The Origins of Street Jesus: Jorge Masvidal

This weekend Jorge “Gamebred” Masvidal, also known as “Street Jesus,” fights what is arguably the biggest fight of his life – the welterweight title bout at UFC 251. It’s also the first ever fight on the infamously dubbed “Fight Island,” a small arena and octagon on Yas Island in Abu Dhabi that was built by the UFC as a way to put on cards with some of its international fighters…but I digress.

Seeing Masvidal at this point in his career is a matter of pride for me, because the budding mixed martial arts superstar is a Cuban American who grew up not too far from me, in the blue collar, Latino-heavy neighborhood of Westchester in Miami, Florida…also known as La Sawecera (“Southwest Miami” in Cuban-American slang).

I got the chance to talk to him a few years ago, just before his biggest fight at the time, a title contender bout he lost to Demian Maia by split decision. He was on the doorstep then. It fell through. He took a couple years off, did his thing, and now he is back on the doorstep, this time bigger than ever. But let’s take it back to where and when it all began.

Jorge Masvidal was in the middle of ordering a Big Mac meal at the McDonald’s on Miller Road and 93rd Avenue when he got the call. It was Kimbo Slice, the legendary Godfather of backyard fighting, whose scraps were among the first viral videos on the web.

Masvidal’s opponent would be a much bigger man, one of Slice’s protégés, named Ray.  The pay was a couple of hundred dollars. The rules were the usual, fight until somebody gives up or gets knocked out, and the whole thing gets posted to the internet.

The skinny, long-haired, 19-year-old Cuban kid, with a few days’ growth of beard hung up and scarfed down the burger, fries, and shake. An hour later, he marched through the gates of a backyard. Surrounded by a janky wooden fence and carpeted with green grass and a few small palm trees, it was an unlikely ring.

About 20 onlookers – including the muscular, pirate-bearded Kimbo Slice – welcomed Masvidal as he strode in. Most looked like they make their living as nightclub bouncers. They size up the 5’10”, 165-pound challenger and some even laughed. Across the lawn was the reason why: Ray was several years older, over six foot two, and clearly heavier at about 200 pounds.

Four and a half minutes later, the bigger man relented. “I’m done…” he panted. Then he slumped into a wobbly chair as blood streamed from his nose and mouth. He had been overwhelmed by the Cuban kid’s fast hands.

Kimbo Slice threw an arm around Jorge, handed him a bottle of water, and declared him one “bad mother f***er.”

Funny enough, late last year Masvidal won the one off belt given to the UFC’s “BMF” as in Bad Mother F***cker.

“I didn’t know it was going be video-taped, I thought I was just going to scrap,” says Masvidal, now older, somewhat beefier, but still boasting the heart of a tenacious underdog. “I had done scraps for money before, since I was 16. So I didn’t think that day would be the day they recorded it or go viral. I just thought it was going to be another fight.”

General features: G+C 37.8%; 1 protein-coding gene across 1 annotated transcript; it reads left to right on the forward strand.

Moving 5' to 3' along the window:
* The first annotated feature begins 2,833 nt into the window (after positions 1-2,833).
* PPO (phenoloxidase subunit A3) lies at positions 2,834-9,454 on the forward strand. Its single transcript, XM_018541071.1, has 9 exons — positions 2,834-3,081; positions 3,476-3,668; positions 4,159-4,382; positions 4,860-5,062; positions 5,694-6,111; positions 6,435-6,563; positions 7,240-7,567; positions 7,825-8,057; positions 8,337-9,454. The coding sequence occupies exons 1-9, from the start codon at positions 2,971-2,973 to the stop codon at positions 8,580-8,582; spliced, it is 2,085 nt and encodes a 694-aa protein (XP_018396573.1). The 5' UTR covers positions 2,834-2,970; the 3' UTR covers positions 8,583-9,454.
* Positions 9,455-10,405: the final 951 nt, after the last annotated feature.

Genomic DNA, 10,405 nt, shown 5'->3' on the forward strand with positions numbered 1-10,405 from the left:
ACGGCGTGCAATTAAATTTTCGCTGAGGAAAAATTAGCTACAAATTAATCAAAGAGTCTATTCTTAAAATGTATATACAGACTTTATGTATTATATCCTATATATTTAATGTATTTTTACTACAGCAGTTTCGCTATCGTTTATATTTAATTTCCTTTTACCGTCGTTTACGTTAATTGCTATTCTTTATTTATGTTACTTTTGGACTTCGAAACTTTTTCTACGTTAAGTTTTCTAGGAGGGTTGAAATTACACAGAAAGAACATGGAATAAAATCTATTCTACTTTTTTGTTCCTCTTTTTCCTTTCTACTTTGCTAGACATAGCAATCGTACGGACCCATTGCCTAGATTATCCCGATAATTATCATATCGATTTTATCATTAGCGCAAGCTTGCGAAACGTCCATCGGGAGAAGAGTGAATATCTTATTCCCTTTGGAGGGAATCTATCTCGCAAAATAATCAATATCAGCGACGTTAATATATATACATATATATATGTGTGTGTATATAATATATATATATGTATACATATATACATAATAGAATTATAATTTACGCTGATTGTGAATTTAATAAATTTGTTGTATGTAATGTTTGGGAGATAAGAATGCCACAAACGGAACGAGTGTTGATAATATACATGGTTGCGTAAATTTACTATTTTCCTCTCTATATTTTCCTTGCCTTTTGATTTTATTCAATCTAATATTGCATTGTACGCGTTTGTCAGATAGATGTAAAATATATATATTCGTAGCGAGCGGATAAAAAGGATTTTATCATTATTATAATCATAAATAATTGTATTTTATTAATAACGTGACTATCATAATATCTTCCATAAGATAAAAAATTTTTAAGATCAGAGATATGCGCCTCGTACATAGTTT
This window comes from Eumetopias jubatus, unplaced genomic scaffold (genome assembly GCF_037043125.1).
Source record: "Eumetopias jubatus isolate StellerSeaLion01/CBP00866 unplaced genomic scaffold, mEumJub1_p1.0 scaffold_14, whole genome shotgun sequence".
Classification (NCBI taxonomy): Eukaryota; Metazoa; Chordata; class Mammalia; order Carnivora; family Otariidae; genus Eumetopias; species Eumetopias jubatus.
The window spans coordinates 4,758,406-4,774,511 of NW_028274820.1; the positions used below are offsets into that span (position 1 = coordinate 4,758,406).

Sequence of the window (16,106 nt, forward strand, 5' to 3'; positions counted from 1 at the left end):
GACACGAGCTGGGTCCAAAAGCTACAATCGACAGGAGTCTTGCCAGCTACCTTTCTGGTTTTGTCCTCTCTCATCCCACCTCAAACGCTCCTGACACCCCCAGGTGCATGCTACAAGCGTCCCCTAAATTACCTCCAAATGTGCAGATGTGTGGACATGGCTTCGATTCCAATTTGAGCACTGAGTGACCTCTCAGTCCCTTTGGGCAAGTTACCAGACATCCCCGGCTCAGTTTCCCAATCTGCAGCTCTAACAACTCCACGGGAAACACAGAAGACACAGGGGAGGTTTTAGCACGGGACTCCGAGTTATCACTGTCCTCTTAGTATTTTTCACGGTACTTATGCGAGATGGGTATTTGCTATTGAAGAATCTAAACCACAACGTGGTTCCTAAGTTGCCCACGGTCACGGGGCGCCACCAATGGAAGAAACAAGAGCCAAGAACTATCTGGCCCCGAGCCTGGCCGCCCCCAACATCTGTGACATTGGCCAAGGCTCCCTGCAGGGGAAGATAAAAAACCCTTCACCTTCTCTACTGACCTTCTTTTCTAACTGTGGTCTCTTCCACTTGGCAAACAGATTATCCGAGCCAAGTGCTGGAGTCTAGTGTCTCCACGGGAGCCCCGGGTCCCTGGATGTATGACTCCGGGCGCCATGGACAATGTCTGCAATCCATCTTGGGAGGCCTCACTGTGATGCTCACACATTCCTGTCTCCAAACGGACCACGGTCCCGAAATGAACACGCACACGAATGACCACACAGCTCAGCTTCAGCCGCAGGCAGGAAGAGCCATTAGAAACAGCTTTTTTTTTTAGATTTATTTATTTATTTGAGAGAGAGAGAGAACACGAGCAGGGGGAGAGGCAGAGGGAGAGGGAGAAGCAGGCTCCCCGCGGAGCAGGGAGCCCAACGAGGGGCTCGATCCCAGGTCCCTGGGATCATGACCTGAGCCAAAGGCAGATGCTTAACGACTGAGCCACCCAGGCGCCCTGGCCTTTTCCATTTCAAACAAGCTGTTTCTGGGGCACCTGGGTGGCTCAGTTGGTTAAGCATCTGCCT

Masvidal has parlayed that $200 victory into an international career in professional mixed martial arts. Today, he fights in sold out arenas, headlining main events in the Ultimate Fighting Championship – the international leader in MMA and the fastest growing sports brand in the world.

Recently, Masvidal took the helm of the push for pro MMA fighters to get a bigger cut of the revenue. He initially refused to fight at UFC 251 until he was paid what he thought he was worth. The pay gap in the UFC is still pretty wide compared to the percentage of revenue athletes receive in other pro sports. And while MMA is still a young sport, barely mainstream for maybe a decade, it’s not like the promotion is suffering financially. The UFC was sold to WME-IMG for 4.6 billion dollars a couple years back.

As luck would have it, Gilbert Burns, the fighter who replaced him to fight against welterweight champion Kamaru Usman, got COVID. So the UFC was forced to give Gamebred his demands. If Masvidal wins this weekend, he will not only prove he is more than a rugged street fighter – he will prove he is a legit superstar. He is also a budding businessman with, among other things, his own line of mezcal called Recuerdo.

Win or lose, Masvidal’s climb from the backyards of South Miami-Dade to national prominence – growing up a blue collar Cuban kid in Miami to becoming an international sports star – is the epitome of every inspiring rags-to-riches tale ever told.

“He definitely reps Miami more than anyone in MMA for sure. To fight fans from the rest of the country, he reflects the streets of the 305 more than any other fighter,” says Masvidal’s coach, Mike Brown. “He came up fighting in backyards for Kimbo Slice, what’s more Miami than that?”

Masvidal’s confidence stems from the fact that he’s been here before. He’s been lined up opposite a bigger fighter, who most people expected to beat him. However, he sees this fight turning out just the way the first one did, with his hand raised victoriously. But with all the weight attached to this fight, all the implications, all the money on the line…this moment has to be much more nerve wracking than those street fights that started it all, right?

“Not really,” sayas Masvidal.



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